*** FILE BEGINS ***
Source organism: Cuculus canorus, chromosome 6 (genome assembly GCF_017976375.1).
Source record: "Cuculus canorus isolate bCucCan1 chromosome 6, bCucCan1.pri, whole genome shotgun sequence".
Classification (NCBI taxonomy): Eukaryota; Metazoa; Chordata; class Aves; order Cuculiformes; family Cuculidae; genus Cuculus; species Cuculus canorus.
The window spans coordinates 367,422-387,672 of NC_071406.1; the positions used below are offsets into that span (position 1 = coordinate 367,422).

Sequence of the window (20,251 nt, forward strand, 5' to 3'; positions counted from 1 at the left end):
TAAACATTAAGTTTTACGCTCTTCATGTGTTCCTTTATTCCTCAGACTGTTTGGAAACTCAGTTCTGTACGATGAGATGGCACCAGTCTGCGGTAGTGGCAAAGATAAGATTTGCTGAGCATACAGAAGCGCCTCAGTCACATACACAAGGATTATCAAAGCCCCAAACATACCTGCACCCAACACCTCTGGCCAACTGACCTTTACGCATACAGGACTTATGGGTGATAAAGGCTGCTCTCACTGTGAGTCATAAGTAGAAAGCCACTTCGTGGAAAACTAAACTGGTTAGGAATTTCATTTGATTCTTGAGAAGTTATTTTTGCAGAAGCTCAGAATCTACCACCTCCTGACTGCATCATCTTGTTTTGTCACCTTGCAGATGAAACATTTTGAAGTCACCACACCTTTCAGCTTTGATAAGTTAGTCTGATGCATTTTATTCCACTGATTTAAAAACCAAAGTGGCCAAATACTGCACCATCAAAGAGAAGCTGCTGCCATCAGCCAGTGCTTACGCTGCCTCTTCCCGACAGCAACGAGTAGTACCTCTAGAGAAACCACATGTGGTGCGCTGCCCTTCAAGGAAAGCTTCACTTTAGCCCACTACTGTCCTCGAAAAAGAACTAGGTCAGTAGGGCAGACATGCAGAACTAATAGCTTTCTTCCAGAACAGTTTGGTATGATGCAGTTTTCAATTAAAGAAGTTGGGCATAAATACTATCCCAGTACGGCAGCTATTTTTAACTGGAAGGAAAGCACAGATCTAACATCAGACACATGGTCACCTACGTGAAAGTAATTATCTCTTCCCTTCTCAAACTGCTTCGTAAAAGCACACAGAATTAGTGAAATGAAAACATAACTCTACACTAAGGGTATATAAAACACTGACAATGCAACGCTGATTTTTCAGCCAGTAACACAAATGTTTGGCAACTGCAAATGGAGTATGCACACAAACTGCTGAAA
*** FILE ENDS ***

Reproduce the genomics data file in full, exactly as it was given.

Source organism: Cuculus canorus, chromosome 6 (genome assembly GCF_017976375.1).
Source record: "Cuculus canorus isolate bCucCan1 chromosome 6, bCucCan1.pri, whole genome shotgun sequence".
Classification (NCBI taxonomy): Eukaryota; Metazoa; Chordata; class Aves; order Cuculiformes; family Cuculidae; genus Cuculus; species Cuculus canorus.
The window spans coordinates 367,422-387,672 of NC_071406.1; the positions used below are offsets into that span (position 1 = coordinate 367,422).

Sequence of the window (20,251 nt, forward strand, 5' to 3'; positions counted from 1 at the left end):
TAAACATTAAGTTTTACGCTCTTCATGTGTTCCTTTATTCCTCAGACTGTTTGGAAACTCAGTTCTGTACGATGAGATGGCACCAGTCTGCGGTAGTGGCAAAGATAAGATTTGCTGAGCATACAGAAGCGCCTCAGTCACATACACAAGGATTATCAAAGCCCCAAACATACCTGCACCCAACACCTCTGGCCAACTGACCTTTACGCATACAGGACTTATGGGTGATAAAGGCTGCTCTCACTGTGAGTCATAAGTAGAAAGCCACTTCGTGGAAAACTAAACTGGTTAGGAATTTCATTTGATTCTTGAGAAGTTATTTTTGCAGAAGCTCAGAATCTACCACCTCCTGACTGCATCATCTTGTTTTGTCACCTTGCAGATGAAACATTTTGAAGTCACCACACCTTTCAGCTTTGATAAGTTAGTCTGATGCATTTTATTCCACTGATTTAAAAACCAAAGTGGCCAAATACTGCACCATCAAAGAGAAGCTGCTGCCATCAGCCAGTGCTTACGCTGCCTCTTCCCGACAGCAACGAGTAGTACCTCTAGAGAAACCACATGTGGTGCGCTGCCCTTCAAGGAAAGCTTCACTTTAGCCCACTACTGTCCTCGAAAAAGAACTAGGTCAGTAGGGCAGACATGCAGAACTAATAGCTTTCTTCCAGAACAGTTTGGTATGATGCAGTTTTCAATTAAAGAAGTTGGGCATAAATACTATCCCAGTACGGCAGCTATTTTTAACTGGAAGGAAAGCACAGATCTAACATCAGACACATGGTCACCTACGTGAAAGTAATTATCTCTTCCCTTCTCAAACTGCTTCGTAAAAGCACACAGAATTAGTGAAATGAAAACATAACTCTACACTAAGGGTATATAAAACACTGACAATGCAACGCTGATTTTTCAGCCAGTAACACAAATGTTTGGCAACTGCAAATGGAGTATGCACACAAACTGCTGAAA